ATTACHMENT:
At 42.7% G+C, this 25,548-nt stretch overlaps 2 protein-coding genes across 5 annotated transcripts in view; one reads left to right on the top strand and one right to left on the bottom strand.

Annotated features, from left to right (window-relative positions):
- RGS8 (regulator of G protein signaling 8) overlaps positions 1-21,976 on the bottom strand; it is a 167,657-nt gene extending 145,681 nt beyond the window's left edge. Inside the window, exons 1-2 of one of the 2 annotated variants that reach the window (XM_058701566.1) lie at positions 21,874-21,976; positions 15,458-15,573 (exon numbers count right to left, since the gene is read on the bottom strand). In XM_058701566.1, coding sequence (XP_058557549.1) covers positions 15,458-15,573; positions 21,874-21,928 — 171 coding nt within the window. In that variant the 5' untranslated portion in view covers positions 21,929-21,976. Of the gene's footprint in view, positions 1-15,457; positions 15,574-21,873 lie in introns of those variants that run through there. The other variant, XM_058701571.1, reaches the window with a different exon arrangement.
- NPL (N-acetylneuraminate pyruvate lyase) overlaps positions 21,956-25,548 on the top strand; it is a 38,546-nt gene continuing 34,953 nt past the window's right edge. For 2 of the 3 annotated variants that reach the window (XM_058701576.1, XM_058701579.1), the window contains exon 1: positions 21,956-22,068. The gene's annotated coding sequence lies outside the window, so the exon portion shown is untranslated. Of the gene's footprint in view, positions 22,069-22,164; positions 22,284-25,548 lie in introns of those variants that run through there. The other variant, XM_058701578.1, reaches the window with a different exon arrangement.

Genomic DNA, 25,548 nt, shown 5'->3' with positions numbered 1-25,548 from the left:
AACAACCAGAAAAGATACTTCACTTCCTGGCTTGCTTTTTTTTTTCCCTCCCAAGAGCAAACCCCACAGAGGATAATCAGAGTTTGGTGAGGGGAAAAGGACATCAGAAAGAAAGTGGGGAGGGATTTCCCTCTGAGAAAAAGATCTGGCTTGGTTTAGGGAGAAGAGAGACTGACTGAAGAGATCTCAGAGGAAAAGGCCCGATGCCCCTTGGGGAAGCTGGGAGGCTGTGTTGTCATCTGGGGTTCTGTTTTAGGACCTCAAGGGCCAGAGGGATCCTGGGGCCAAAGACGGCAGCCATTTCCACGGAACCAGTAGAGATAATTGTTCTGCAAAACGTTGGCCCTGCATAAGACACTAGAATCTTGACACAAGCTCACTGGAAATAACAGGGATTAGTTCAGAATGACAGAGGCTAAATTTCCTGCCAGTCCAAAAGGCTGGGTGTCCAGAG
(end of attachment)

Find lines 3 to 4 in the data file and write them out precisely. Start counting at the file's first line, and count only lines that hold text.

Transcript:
- RGS8 (regulator of G protein signaling 8) overlaps positions 1-21,976 on the bottom strand; it is a 167,657-nt gene extending 145,681 nt beyond the window's left edge. Inside the window, exons 1-2 of one of the 2 annotated variants that reach the window (XM_058701566.1) lie at positions 21,874-21,976; positions 15,458-15,573 (exon numbers count right to left, since the gene is read on the bottom strand). In XM_058701566.1, coding sequence (XP_058557549.1) covers positions 15,458-15,573; positions 21,874-21,928 — 171 coding nt within the window. In that variant the 5' untranslated portion in view covers positions 21,929-21,976. Of the gene's footprint in view, positions 1-15,457; positions 15,574-21,873 lie in introns of those variants that run through there. The other variant, XM_058701571.1, reaches the window with a different exon arrangement.
- NPL (N-acetylneuraminate pyruvate lyase) overlaps positions 21,956-25,548 on the top strand; it is a 38,546-nt gene continuing 34,953 nt past the window's right edge. For 2 of the 3 annotated variants that reach the window (XM_058701576.1, XM_058701579.1), the window contains exon 1: positions 21,956-22,068. The gene's annotated coding sequence lies outside the window, so the exon portion shown is untranslated. Of the gene's footprint in view, positions 22,069-22,164; positions 22,284-25,548 lie in introns of those variants that run through there. The other variant, XM_058701578.1, reaches the window with a different exon arrangement.